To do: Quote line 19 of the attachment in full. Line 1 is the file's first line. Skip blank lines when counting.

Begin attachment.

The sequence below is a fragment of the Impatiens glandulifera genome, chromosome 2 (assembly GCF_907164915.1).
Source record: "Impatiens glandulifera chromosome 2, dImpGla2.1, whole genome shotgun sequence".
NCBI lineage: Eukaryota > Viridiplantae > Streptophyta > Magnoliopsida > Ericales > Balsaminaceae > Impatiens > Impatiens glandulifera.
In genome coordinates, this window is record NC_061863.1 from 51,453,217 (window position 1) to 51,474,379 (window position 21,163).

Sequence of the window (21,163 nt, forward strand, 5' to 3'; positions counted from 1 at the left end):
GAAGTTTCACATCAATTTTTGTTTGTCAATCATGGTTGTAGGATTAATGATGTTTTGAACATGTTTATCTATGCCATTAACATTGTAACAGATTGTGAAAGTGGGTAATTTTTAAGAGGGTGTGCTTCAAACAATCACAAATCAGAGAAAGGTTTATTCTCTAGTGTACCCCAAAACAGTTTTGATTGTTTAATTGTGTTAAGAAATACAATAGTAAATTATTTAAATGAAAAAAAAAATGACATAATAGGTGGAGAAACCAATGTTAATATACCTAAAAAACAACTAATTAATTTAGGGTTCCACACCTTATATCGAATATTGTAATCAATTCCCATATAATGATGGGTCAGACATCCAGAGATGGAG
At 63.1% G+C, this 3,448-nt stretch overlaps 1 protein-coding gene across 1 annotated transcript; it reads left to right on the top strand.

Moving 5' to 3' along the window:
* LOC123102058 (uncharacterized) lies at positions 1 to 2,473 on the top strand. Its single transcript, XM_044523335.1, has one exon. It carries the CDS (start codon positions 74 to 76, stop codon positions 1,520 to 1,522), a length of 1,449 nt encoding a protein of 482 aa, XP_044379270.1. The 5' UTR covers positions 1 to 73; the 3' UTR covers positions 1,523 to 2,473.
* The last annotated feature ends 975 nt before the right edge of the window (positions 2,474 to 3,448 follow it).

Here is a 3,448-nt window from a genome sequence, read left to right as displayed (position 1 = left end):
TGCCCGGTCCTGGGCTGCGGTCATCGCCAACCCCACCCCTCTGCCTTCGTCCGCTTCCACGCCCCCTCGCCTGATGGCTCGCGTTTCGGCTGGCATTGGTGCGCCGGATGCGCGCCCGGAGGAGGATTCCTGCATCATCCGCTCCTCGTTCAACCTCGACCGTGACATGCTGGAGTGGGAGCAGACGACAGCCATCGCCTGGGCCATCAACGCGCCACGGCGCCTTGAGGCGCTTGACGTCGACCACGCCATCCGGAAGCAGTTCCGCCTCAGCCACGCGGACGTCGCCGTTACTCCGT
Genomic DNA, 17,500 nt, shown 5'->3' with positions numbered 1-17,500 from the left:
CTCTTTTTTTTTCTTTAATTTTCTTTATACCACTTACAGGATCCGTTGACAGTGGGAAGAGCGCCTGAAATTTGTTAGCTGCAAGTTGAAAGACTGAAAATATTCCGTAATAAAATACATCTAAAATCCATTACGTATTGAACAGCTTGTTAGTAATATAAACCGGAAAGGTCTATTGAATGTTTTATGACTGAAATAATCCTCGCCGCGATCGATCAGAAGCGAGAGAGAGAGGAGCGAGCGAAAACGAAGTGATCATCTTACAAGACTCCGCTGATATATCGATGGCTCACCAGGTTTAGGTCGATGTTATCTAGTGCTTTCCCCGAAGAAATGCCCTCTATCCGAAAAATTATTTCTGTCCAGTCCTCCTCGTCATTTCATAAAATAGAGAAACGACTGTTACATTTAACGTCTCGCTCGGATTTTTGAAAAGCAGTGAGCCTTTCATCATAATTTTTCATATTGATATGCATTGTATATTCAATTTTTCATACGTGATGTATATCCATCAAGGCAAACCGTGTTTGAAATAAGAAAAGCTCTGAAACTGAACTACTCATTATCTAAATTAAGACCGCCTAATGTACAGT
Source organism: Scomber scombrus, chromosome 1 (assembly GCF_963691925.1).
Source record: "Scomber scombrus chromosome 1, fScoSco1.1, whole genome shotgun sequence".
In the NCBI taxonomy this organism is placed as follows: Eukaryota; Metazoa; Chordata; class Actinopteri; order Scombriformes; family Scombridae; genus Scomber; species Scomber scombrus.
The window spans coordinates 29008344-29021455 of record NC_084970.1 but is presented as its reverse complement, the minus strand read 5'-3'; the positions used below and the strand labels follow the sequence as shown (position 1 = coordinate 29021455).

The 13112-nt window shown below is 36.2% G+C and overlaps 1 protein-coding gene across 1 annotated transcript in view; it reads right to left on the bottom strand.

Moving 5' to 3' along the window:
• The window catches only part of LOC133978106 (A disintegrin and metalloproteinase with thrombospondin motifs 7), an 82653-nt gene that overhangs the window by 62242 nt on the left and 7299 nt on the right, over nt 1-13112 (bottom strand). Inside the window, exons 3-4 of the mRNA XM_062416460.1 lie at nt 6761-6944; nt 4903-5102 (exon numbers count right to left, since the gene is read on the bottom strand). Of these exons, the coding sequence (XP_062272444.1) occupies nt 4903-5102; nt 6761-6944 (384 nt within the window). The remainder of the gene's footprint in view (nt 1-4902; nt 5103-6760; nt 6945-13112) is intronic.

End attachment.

The 13112-nt window shown below is 36.2% G+C and overlaps 1 protein-coding gene across 1 annotated transcript in view; it reads right to left on the bottom strand.